Taylor Owen on the Obama victory


in Politics

Taylor Owen has written a thoughtful post on the Obama election, as seen by a politically aware Canadian. His personal account of the victory and immediate aftermath seems intelligent and grounded:

So all of this makes my reaction to his win all the more odd. The night was emotional, certainly. The weight and responsibility, the fear even, that was clear in his acceptance speech -alone on that long stage- demonstrated the admirable and inspiring marks of his temperament. But the most striking moment for me was after the speech, when he was standing behind the glass wall, looking out at the crowd. He wore the burden that he would from that moment bare. As has been said of Lincoln, Obama perhaps more than anyone since, at that moment, truly knew the melancholy loneliness of the Presidency that awaited him. And like Lincoln, he will likely be a great president. If Lincoln’s challenge was to unite America, Obama’s will surely be to tackle global divisions. A burden if there ever was one.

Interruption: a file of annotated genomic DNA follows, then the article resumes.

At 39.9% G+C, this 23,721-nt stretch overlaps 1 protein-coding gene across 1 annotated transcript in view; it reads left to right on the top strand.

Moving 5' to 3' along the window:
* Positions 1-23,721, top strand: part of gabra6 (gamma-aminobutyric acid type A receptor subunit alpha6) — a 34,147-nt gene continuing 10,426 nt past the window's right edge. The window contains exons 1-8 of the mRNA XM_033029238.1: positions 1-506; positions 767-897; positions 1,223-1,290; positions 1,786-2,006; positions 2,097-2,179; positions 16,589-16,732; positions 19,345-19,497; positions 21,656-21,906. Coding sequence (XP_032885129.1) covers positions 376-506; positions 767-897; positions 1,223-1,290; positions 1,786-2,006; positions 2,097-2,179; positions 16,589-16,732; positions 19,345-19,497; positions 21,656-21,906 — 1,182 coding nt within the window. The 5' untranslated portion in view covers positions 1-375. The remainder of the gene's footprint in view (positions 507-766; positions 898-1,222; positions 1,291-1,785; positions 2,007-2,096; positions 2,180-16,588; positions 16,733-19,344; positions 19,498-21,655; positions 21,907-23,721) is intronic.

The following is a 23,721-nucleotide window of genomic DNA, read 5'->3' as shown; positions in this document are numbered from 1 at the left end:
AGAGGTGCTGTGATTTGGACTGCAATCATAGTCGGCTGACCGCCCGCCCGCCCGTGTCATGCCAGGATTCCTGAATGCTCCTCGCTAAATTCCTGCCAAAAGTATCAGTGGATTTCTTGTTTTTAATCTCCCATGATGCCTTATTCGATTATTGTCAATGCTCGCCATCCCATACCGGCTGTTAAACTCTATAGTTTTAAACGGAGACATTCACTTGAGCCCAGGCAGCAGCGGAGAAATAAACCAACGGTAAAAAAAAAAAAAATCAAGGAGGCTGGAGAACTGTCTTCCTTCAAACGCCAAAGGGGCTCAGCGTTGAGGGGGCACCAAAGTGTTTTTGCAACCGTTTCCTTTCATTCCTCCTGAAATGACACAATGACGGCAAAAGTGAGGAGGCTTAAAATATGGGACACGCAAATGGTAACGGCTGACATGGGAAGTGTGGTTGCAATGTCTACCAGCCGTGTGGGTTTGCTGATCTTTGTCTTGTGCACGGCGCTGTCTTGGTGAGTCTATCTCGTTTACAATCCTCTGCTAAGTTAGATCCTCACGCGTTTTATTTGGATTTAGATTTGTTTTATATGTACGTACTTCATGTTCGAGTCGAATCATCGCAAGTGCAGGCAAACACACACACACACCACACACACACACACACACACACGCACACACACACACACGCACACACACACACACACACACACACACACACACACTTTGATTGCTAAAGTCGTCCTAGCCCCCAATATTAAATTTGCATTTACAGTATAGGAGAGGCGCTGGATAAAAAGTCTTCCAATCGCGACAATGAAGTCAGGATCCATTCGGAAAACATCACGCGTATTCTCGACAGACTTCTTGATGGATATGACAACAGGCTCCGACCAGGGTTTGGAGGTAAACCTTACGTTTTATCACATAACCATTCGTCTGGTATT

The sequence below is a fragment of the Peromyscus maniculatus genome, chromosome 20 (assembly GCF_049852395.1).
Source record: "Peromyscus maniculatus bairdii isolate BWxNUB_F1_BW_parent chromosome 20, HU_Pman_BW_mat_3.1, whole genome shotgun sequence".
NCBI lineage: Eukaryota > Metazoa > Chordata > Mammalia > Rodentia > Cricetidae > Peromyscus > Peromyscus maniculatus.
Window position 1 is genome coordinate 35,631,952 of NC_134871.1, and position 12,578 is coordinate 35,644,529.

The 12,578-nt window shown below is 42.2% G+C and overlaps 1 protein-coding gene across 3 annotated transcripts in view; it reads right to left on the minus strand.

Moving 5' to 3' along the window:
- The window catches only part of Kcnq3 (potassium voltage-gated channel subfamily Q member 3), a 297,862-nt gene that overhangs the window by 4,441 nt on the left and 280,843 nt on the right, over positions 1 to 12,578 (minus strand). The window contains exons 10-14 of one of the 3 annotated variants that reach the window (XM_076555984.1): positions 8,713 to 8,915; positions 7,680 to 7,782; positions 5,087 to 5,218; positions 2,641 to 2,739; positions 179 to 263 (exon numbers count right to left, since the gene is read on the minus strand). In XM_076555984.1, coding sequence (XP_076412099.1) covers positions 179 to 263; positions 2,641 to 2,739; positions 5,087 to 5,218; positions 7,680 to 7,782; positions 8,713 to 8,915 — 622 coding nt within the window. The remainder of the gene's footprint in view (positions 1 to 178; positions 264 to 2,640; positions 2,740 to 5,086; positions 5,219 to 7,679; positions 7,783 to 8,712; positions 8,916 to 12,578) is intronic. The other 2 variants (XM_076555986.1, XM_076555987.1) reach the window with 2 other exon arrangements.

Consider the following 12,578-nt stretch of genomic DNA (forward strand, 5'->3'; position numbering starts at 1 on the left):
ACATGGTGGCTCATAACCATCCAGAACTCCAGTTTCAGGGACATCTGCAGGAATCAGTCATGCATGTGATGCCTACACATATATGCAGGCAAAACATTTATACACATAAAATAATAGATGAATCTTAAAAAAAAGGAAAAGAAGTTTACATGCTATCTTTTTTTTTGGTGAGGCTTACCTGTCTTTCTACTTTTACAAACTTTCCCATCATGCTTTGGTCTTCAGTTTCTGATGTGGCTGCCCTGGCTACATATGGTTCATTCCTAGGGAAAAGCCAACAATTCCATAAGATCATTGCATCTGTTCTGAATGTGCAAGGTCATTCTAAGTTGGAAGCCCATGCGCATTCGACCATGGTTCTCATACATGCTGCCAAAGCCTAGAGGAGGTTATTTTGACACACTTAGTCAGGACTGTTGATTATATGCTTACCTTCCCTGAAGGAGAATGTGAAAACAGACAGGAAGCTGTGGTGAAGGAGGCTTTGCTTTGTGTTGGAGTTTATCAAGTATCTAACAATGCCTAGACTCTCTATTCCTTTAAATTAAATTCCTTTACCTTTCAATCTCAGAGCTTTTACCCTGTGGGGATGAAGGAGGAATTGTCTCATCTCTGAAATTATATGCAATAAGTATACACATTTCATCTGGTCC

The next four years will certainly involve a lot of people around the world coming to terms with the reality of an Obama administration. What’s more, it will be an administration that probably never has the freedom it imagined while proposing a platform. Both as the result of events past and upcoming, the Obama presidency will necessary include a lot of reactive behaviour. Hopefully, that will not eliminate the possibility of progressive motion. Indeed, the ability to advance through responding may prove crucial to whether this administration manages to achieve its evident promise or not.

{ 1 comment… read it below or add one }

Anonymous November 11, 2008 at 7:03 pm

“And so on the day after, I was deflated. Partly I suppose because I was not a part of it. I am not American. I do not believe that America can save the world. I do not believe in American exceptionalism, even if I believe Obama is himself exceptional, and I do. Partly also because it reflected on the relative smallness of the only politics in which I can honestly participate. I will never vote for a great American president. Nor do I think Canadian politics should aspire to Presidential greatness. Some of these are selfish, obviously, but politics always to a degree is. Some of it is a questioning of how to make a impact, and how not to get caught up in the ephemeral sweep of day to day politiquing.”

It is interesting to see how Canadians engage with their great southern neighbour, which will always dwarf them in every way.

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